Just Planning – The Times
The ‘Bricks & Mortar’ section of the Times newspaper on Friday 26 February features Just Planning’s top tips on getting planning permission for householder extensions and alterations.
We provided the following advice to homeowners considering an extension:
- Hire a good architect who knows the policies and culture of the local planning department and is familiar with planning for home extensions. Just Planning can assist you with planning advice, preparing plans and submitting and managing your applications.
- Think about what you really want and need. Once an application is approved, you must complete the development exactly as shown n the plans. Even enlarging a window or moving a door can prove surprisingly tricky. Similarly, don’t necessarily apply for the largest extension you think you can get away with. Building costs increase with every square metre of extra space and smaller spaces, cleverly designed, are often the best option. Bigger isn’t always better (or affordable).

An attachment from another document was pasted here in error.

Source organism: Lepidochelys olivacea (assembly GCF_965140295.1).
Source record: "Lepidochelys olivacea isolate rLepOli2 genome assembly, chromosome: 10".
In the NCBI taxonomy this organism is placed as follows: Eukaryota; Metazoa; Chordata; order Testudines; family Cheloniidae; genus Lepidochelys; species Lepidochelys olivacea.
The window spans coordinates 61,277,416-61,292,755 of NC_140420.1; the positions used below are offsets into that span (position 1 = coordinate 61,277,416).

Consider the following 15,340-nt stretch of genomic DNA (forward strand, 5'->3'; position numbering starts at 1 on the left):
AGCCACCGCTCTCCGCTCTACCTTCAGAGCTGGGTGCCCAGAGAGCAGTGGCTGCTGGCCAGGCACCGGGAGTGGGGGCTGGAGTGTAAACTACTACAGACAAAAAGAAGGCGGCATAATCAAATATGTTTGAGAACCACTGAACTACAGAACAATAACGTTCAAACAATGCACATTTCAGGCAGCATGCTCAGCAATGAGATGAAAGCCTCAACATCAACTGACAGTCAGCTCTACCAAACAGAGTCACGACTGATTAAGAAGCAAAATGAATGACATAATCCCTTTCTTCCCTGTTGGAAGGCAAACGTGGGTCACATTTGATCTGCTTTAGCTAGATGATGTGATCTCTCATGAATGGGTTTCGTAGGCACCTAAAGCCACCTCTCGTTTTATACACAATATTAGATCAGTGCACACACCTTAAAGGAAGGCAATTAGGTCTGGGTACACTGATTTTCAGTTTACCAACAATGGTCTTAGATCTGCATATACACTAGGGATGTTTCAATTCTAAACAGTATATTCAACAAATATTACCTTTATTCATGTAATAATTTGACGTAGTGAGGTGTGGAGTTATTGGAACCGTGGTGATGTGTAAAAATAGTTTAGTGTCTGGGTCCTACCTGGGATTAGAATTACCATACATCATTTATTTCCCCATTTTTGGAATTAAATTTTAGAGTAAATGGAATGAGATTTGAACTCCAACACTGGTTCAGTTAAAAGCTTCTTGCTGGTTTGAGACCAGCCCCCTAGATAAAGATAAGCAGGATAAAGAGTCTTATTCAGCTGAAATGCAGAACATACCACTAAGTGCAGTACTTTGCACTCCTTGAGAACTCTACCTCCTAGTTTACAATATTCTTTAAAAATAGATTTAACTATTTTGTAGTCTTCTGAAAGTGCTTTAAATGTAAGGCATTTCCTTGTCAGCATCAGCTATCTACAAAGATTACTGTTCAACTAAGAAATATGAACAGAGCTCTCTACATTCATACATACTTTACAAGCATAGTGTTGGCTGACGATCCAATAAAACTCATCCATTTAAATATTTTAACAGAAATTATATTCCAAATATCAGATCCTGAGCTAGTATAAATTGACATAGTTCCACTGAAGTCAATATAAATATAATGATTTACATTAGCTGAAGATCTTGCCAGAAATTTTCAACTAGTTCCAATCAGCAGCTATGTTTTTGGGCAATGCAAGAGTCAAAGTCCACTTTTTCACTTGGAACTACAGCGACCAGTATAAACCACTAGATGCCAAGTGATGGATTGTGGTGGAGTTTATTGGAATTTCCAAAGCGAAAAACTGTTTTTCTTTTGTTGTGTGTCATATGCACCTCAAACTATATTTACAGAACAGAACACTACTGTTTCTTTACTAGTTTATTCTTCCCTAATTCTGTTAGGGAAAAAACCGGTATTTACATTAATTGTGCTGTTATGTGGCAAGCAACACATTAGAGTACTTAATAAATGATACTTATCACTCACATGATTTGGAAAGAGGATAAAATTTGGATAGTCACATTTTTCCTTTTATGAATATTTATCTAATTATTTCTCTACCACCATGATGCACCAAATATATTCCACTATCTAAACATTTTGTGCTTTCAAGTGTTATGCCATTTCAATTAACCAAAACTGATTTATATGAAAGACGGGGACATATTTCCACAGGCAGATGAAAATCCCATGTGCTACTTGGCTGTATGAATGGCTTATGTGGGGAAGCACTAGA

- Talk to your neighbours. Take them round a copy of your plans and explain what you want to do, so that they aren’t startled by the council’s ‘neighbour notification’ letter and send in an objection. Councils are paying closer attention to the views of adjoining occupiers, in line with the government’s ‘localism’ agenda.
- Think ‘permitted development’. Some types of home extensions don’t require planning permission, subject to certain restrictions. Large loft conversions and deep ground floor extensions may be obtained relatively hassle free. It is usually worth seeking a certificate (‘of lawfulness’) before starting works. The government has a helpful animated overview of permitted development rights on its planning website (www.planningportal.gov.uk).
- Don’t be afraid to appeal a planning refusal. Council planning officers are a conservative bunch, hopelessly overworked and often working from dated policies. Just Planning wins more than 70% of appeals it undertakes in relation to home extensions and offers a free consultation on whether an appeal may succeed.